The real effects of most gun laws are unknown due to a scarcity of evidence, a new and far-reaching systematic review of US gun policy finds.
The analysis, which was intended to seed the gun debate with nonpartisan data, did find "credible evidence" that child-access prevention laws reduce unintended firearm injuries to children. These laws, which require guns to be stored safely, also reduce self-injuries and suicides, say the researchers at RAND, a nonprofit research organization.
What people care about most in gun policy debates has not been well-studied, new research finds
Moderate evidence supports establishing background checks to reduce gun homicides
Access prevention laws reduce unintended firearm injuries to children and also reduce self-injuries and suicides, the evidence suggests, researchers at Rand found.
"We don't call it strong evidence, we call it supportive evidence," said Andrew Morral, the project's leader and a behavioral scientist at Rand. "It's not like the level of evidence we have that smoking causes cancer, for instance."
The effects of these same laws on defensive gun use -- when a crime victim shows or uses a firearm in self-defense -- remain unknown. Crucial missing evidence results in an incomplete portrait of what might happen if access prevention laws were to be passed throughout the nation.
If there's been an impasse for decades and the impasse "turns on matters of fact that could be resolved," said Morral, then it makes sense to do more research, find the facts and resolve the issue.
The passionate clash over gun policy served as an inspiration for Morral's two years of study. The existing "uneven research" and "contradictory studies" mean "the two sides can then cherry pick studies that happen to support what they already believe," he said.
To find reliable information about the effects of different gun laws, Morral and his colleagues looked at thousands of studies and then winnowed it down to those that actually say something about what a specific gun policy may cause once it is enacted. Morral and his colleagues also conducted a survey of gun policy experts to understand where there are key disagreements on factual matters.
Two big conclusions can be drawn from the results of the new research, he said.
"Most of the kinds of facts that people care about in these gun policy debates have not been well-studied," said Morral. "So we can't really say with precision what the effects of the gun policy would be on a whole range of things."
Defensive gun use, for example, is a concern to gun owners. "We found almost no research on how different policies might affect their ability to defend themselves," he said.
'A difference about facts'
A second major conclusion is that the source of disagreement is not due to different values or a desire to achieve different objectives, he said. "We found some pretty good evidence that the difference between these groups is really a difference about facts."
"We created this online tool that allows you to explore the two different perspectives on what the effects of laws would be and how it might affect each state and the country," said Morral.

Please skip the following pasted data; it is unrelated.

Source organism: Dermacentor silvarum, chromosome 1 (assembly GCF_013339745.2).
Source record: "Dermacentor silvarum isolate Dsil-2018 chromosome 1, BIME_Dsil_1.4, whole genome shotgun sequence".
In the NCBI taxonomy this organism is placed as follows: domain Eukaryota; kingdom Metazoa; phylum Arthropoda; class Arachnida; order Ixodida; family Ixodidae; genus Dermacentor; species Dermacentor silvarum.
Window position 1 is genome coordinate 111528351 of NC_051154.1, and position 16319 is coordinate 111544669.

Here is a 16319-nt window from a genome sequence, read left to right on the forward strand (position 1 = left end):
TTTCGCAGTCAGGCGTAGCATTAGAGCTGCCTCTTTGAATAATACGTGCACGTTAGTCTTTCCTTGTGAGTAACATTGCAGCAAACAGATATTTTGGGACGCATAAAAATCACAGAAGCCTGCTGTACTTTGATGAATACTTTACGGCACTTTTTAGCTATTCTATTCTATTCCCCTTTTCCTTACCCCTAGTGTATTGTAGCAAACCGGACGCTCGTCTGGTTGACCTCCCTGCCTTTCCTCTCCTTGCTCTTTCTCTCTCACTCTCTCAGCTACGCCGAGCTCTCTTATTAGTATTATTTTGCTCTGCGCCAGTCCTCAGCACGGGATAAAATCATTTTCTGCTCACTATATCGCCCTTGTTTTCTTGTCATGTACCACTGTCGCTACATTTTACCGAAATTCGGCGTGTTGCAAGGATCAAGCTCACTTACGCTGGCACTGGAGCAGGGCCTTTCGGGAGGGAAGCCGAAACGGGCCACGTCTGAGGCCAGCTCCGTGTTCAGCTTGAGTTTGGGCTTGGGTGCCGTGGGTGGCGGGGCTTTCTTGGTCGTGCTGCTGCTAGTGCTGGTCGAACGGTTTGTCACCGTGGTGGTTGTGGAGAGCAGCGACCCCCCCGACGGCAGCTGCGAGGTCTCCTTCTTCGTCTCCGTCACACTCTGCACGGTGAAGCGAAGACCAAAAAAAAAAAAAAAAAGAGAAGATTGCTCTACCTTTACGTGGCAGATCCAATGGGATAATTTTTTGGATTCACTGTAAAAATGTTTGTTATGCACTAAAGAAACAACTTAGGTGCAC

Moderate evidence supports establishing background checks to reduce gun suicides and homicides and prohibiting purchases of guns by people with mental illness to decrease violent crime, the report found.
"You can see some areas where there is very big differences in belief," said Morral, pointing to stand-your-ground laws, which have been passed in more than half the states. These laws protect the right to use a gun in self-defense when faced with a threat.
Experts who favor what Morral calls "permissive" gun laws -- those aligned with the National Rifle Association -- believe stand-your-ground laws, if turned on in all 50 states, would result in a 4% reduction in firearm homicides -- about 500 fewer homicides per year.
By contrast, experts who favor restrictive laws -- those aligned with the Brady Campaign to Stop Gun Violence -- believe stand-your-ground laws would result in a 2% increase in gun homicides or about 300 more per year.
One critic believes the new Rand report "rests on two fundamentally flawed concepts."
"First, that advocates on all sides have 'a disagreement about facts, not about values or objectives' and second, that research being conducted in the area of gun control is objective," said F. Paul Valone, president of Grass Roots North Carolina, a nonprofit gun rights organization.
The new report fails "to acknowledge the underlying and rarely stated objective of the gun control movement to end private gun ownership," said Valone, who was not involved in the research. It was biased studies that led to the congressional decision to defund gun injury research, he said.
Research that has been conducted on concealed handgun laws, for instance, has been discredited without proper assessment of merits and flaws, he said.
"Preservation of constitutionally guaranteed freedoms is not antithetical to community safety" in the presence of "rational, fact-based public policy," said Vallone.
Heated though the argument may be, Morral believes both sides equally value the same goals.
"The number one objective for both groups is reducing firearm homicides, suicides, mass shootings and accidents," he said.
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